Large Magellanic Cloud (LMC)
Abr-e Bozorg-e Magellan (#)
Fr.: Grand Nuage de Magellan
The larger of the two Magellanic Cloud galaxies visible in the southern hemisphere at about 22 degrees from the South Celestial Pole. It is approximately on the border between the constellations → Dorado and → Mensa in a region of faint stars. The center of the LMC is approximately RA: 5h 23m 35s, dec: -69° 45' 22''. The LMC shines with a total → apparent visual magnitude of approximately zero. It spans an area of the sky about 9 by 11 degrees, corresponding to about 30,000 → light-years across in the longest dimension, for a distance of some 162,000 light-years. It has a visible mass of about one-tenth that of our own Galaxy (1010 Msun). The LMC and its twin, the → Small Magellanic Cloud, are two of our most prominent Galactic neighbors. The LMC is classified as a disrupted → barred spiral galaxy of type SBm, the prototype of a class of → Magellanic spirals. The galaxy is characterized by a prominent offset → stellar bar located near its center with the dominant → spiral arm to the north with two "embryonic" arms situated to the south. The → metallicity in the LMC is known to be lower than in the solar neighborhood by a factor 2 or more. Based on 20 → eclipsing binary systems, the distance to the LMC is measured to one percent precision to be 49.59±0.09 (statistical) ±0.54 (systematic) kpc (Pietrzynski et al., 2019, Nature 567, 200).
→ large; → Magellanic; → cloud.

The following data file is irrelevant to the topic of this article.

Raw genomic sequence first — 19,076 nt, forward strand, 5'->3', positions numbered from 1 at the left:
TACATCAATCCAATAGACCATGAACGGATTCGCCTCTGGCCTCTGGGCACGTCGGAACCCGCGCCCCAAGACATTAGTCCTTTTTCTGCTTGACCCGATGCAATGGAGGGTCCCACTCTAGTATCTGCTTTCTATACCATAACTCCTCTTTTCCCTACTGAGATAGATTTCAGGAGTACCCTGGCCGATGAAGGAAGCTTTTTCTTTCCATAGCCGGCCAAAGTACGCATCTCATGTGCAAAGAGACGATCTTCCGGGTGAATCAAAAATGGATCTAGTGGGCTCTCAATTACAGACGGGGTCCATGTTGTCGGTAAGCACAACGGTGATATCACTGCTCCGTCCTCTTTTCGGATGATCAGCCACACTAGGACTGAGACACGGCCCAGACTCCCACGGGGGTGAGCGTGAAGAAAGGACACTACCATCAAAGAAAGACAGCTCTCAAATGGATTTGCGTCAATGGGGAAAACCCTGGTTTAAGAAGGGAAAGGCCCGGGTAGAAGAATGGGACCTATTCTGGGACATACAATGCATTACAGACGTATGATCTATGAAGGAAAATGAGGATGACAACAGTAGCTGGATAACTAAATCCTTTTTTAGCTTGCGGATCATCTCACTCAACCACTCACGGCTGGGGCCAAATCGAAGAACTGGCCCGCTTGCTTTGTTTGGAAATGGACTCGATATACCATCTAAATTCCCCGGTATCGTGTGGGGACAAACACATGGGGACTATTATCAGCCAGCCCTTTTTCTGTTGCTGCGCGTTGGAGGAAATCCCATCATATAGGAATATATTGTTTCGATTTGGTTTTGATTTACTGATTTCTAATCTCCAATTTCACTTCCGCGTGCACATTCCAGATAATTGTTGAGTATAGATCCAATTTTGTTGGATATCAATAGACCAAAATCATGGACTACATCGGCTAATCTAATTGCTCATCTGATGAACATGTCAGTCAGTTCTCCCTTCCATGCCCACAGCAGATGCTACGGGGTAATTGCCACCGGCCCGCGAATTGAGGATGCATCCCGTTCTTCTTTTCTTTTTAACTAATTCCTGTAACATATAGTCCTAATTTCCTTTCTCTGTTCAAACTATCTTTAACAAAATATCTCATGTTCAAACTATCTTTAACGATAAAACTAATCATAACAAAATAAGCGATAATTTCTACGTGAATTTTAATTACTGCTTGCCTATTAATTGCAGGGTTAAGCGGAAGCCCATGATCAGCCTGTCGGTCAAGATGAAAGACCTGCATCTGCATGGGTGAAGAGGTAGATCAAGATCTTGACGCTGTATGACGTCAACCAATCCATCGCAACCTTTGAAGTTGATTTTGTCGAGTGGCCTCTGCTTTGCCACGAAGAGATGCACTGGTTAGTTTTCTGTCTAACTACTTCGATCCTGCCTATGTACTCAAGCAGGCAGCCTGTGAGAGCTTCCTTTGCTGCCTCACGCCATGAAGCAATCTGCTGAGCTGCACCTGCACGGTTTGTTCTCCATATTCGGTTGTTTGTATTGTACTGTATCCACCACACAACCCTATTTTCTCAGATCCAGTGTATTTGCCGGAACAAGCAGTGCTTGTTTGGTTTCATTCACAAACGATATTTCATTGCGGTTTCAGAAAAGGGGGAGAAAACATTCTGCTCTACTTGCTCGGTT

Fr.: Nuage de Magellan
Two irregular satellite galaxies of our own Galaxy which are visible from the Southern Hemisphere as misty patches in the night sky. → Large Magellanic Cloud; → Small Magellanic Cloud.
→ Magellanic; → cloud.
Small Magellanic Cloud (SMC)
Abr-e Kucak-e Magellan (#)
Fr.: Petit Nuage de Magellan
An irregular galaxy, the smaller of the two → Magellanic Clouds that are satellites of our own Galaxy, lying in the southern constellation → Tucana about 20 degrees from the → south celestial pole. The SMC covers an area roughly 3 by 5 degrees in dimension and has an overall → visual magnitude about +2.7. The SMC is about 10,000 → light-years in diameter and some 210,000 light-years (61 → kpc) away. It has a visible mass of about 1/50-th that of our Galaxy and 1/10-th of that of the → Large Magellanic Cloud (LMC). Its → heavy element content is about a factor 5 smaller than that of the Galaxy. The SMC is the third-nearest external galaxy after the → Sagittarius Dwarf Elliptical Galaxy and the LMC.
→ small; → Magellanic; → cloud.